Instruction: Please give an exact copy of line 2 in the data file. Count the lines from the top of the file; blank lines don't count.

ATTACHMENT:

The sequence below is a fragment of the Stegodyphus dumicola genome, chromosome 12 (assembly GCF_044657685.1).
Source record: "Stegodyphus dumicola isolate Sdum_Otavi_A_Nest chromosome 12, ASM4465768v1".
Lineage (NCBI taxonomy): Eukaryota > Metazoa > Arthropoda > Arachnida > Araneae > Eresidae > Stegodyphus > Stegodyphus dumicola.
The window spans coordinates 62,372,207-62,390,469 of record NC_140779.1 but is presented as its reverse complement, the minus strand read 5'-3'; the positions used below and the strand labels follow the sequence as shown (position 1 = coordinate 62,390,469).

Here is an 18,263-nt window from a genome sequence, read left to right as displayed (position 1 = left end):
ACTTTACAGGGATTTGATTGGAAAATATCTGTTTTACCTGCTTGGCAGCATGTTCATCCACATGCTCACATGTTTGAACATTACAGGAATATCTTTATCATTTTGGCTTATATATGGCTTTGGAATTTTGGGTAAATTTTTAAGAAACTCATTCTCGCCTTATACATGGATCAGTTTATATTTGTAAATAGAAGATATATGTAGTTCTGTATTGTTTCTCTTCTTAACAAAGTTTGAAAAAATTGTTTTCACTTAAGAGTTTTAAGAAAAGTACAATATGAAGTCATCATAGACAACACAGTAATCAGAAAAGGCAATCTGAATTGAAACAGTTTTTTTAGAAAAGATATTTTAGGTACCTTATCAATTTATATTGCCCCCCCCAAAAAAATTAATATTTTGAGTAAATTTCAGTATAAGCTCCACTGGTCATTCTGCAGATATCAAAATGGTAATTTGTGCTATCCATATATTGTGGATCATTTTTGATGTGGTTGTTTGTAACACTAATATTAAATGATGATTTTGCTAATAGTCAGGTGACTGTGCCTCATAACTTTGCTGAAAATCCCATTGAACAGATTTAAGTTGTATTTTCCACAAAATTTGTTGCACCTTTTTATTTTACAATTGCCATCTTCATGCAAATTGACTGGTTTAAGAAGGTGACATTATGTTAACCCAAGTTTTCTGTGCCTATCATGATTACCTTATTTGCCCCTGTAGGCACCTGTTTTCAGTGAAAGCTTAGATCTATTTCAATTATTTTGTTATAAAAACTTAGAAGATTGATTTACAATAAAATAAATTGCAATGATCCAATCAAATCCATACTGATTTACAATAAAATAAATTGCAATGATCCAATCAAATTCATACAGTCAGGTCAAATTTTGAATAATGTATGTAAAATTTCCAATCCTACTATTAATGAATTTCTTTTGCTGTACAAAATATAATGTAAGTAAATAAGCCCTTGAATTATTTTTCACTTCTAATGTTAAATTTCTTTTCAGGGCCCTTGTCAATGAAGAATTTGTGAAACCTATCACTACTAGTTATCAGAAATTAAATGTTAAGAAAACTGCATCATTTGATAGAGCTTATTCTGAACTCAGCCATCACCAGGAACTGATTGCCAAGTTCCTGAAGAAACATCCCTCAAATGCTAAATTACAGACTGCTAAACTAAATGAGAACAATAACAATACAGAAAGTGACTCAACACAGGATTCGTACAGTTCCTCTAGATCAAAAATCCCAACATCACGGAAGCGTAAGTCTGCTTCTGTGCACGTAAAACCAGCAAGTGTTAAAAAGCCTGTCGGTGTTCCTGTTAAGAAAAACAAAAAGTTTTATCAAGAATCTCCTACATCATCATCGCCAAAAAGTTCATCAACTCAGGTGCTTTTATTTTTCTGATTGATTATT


Source record: "Stegodyphus dumicola isolate Sdum_Otavi_A_Nest chromosome 12, ASM4465768v1".